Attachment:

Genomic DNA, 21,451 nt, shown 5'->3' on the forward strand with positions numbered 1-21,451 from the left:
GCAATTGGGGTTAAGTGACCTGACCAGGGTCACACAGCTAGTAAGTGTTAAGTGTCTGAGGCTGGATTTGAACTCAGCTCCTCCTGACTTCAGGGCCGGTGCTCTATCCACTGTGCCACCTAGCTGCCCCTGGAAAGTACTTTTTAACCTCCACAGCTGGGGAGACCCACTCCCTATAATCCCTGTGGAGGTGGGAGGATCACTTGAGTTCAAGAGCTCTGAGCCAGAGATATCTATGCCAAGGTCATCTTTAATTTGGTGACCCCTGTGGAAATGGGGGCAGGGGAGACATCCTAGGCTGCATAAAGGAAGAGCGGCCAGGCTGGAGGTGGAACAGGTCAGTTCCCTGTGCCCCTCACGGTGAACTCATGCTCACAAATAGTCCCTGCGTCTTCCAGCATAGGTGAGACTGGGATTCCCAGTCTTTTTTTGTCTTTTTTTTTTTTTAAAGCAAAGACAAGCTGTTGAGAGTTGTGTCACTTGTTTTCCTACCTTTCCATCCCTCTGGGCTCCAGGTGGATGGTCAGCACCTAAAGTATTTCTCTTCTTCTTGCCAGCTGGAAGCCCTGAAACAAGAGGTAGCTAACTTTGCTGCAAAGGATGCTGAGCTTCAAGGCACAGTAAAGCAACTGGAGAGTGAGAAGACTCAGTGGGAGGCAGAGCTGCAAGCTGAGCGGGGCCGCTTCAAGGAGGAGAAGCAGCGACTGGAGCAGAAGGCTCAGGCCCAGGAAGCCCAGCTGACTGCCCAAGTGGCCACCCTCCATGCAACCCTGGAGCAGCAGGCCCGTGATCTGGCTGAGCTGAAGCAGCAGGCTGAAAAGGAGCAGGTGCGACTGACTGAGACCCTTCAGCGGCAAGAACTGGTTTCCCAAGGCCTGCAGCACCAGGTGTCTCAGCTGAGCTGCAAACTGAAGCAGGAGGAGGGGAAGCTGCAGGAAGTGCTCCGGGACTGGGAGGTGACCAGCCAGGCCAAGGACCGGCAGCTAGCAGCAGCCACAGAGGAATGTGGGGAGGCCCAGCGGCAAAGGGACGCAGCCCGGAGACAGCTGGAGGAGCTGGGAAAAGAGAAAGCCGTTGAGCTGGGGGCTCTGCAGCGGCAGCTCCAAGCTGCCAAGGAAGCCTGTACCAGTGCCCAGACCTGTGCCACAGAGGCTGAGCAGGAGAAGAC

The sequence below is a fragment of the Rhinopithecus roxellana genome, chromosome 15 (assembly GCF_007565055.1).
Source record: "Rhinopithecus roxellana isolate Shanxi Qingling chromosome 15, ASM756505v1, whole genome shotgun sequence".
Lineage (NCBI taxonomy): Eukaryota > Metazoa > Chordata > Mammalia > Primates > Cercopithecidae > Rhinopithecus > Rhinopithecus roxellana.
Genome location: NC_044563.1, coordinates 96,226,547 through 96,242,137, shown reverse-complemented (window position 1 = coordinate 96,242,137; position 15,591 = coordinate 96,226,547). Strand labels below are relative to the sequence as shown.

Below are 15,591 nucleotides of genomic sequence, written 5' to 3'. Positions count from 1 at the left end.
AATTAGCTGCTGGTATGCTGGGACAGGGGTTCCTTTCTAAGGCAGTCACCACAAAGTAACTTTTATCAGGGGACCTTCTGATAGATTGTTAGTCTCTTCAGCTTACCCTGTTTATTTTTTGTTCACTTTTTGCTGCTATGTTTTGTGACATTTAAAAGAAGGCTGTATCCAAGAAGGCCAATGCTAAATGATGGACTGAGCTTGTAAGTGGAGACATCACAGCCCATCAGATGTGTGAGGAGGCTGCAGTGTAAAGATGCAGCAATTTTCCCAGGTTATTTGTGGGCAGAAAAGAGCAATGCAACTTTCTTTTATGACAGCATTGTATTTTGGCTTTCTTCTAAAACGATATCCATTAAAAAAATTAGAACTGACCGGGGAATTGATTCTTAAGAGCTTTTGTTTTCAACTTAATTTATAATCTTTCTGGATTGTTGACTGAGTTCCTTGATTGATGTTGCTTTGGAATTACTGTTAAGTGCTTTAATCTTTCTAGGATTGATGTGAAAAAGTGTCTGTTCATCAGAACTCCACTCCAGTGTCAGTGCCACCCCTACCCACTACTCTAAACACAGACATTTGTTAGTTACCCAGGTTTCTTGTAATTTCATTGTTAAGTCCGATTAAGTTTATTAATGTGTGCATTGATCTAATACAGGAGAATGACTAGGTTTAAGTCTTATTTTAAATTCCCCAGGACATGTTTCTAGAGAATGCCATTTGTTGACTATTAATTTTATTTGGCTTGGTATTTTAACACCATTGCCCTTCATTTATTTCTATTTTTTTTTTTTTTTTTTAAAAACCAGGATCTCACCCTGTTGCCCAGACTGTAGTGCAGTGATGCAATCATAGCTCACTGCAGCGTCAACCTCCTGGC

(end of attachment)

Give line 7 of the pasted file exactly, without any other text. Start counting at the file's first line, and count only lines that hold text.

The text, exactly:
Below are 15,591 nucleotides of genomic sequence, written 5' to 3'. Positions count from 1 at the left end.